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Old October 4th, 2012, 05:14 PM
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Reg Reg is offline
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Join Date: Jul 2012
Location: Thunder Bay, ON
Posts: 334
I'm no expert, but experience over the past number of years with my own medically compromised cat, has taught me a few things. A lot of my knowledge has come from a myriad of sources.
Your teminology - "non recognition aggression" - fits the bill to a tee. What happens is this. Killer has sensed a change that Kiri went through and the scents that she gave off on entrance to the house when coming back from the dental surgery are different. To Killer, this would be a sign of a new animal into her territory. Kiri would be giving off the scent of being a wounded animal as a result of the surgery, plus the smells from the other animals at the vet's office, plus the smells from the vet office itself. For some unknown reason, cats don't recognize one another visually when put under undue stress, they rely more on scent and what their nose tells them rather than what they see.
Cats are not the same as "pack animals" when put under extreme stress. Dogs and pack animals have three methods of dealing with a threatening confrontation - fight, flight, and submission. With cats it is only the 2 - fight and flight. By the sound of it, the change was so dramatic that it put Killer into the fight mode because there was no place to run, and her territory was being intruded by a strange cat.
Having said that, it could be very difficult to get things back on an even keel. You mentioned that you tried "herbal calming drops" What were they? I've used calming remedies with some success depending on what and how they are administered. You've already done the "separation" bit, and you may have to do it again over a longer period, due to the fact that Killer perhaps doesn't recognize Kiri and feels that there is a "new" cat in the house. If you decide to go this route, please let me know. I can give you some ideas on how to set up a safe room so they can see one another but not interfere with one another.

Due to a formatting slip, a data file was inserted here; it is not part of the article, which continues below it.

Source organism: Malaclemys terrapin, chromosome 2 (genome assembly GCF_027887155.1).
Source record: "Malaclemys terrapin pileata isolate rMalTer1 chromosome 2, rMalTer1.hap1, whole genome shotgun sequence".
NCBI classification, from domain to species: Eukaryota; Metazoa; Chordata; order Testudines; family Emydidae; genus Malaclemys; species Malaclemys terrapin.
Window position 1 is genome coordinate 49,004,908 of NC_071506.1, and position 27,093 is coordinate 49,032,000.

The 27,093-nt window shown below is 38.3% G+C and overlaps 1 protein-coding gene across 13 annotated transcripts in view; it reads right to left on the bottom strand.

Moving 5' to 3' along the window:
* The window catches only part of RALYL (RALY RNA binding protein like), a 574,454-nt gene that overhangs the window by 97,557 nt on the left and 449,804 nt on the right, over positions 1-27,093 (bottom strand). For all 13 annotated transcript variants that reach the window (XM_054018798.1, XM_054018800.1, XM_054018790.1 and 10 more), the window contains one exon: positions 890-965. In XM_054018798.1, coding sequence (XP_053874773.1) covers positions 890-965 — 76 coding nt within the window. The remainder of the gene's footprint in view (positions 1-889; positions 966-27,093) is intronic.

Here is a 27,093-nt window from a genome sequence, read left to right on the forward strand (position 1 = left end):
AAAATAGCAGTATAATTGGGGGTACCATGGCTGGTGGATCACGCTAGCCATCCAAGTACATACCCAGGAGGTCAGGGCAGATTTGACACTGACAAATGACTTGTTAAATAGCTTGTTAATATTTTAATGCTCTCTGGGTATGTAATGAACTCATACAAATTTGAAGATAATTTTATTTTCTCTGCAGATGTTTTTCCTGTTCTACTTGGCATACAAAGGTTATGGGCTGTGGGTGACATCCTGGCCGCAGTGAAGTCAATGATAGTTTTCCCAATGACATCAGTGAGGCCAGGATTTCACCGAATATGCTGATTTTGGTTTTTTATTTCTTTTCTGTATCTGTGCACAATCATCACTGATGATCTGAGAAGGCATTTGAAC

Something that you might want to try is a Thundershirt. There is some talk of them in the last day or so in one of the blogs regarding them and dogs. They make them for cats as well. I'll include the web site for you to look at. There was some mention of Pet Valu carrying them, but I don't know if they carry them for cats.
Possibly a calming agent from the vet might help both of them. I think I would be using aloe vera juice on Killer to help cool and heal her stomach after all the vomiting. If you go that way, make sure that you get a certified organic preservative free aloe vera juice, Lily of the desert is one thatfits that description.

As far as giving antibiotics to Killer, I'd be very leery of doing that because my epxerience has been that it upsets their stomachs and Killer already has a stomach issue if she is vomiting. Antibiotics also tend to kill off good bacteria as well as the the digestive system.

Also, the re-action that Killer is exuding could suggest a possible previous bad experience with something. You do not mention at what age you obtained the two kitties, nor under what circumstances you got them. It could have been something associated with a vet office or another environment and it could have triggered a re-call of something very traumatic.

Hopefully some of this information is helpful to you and will trigger responses from other people in the know.
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